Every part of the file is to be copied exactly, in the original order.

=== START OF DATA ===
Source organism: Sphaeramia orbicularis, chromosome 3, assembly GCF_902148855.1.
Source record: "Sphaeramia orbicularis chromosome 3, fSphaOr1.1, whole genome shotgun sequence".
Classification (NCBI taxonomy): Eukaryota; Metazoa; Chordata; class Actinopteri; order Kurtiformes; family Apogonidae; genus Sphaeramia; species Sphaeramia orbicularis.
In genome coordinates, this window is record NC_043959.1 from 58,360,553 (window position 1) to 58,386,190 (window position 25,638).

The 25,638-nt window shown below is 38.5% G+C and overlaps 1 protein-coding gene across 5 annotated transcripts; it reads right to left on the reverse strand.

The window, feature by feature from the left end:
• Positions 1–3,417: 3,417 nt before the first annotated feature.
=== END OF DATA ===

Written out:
Source organism: Sphaeramia orbicularis, chromosome 3, assembly GCF_902148855.1.
Source record: "Sphaeramia orbicularis chromosome 3, fSphaOr1.1, whole genome shotgun sequence".
Classification (NCBI taxonomy): Eukaryota; Metazoa; Chordata; class Actinopteri; order Kurtiformes; family Apogonidae; genus Sphaeramia; species Sphaeramia orbicularis.
In genome coordinates, this window is record NC_043959.1 from 58,360,553 (window position 1) to 58,386,190 (window position 25,638).

The 25,638-nt window shown below is 38.5% G+C and overlaps 1 protein-coding gene across 5 annotated transcripts; it reads right to left on the reverse strand.

The window, feature by feature from the left end:
• Positions 1–3,417: 3,417 nt before the first annotated feature.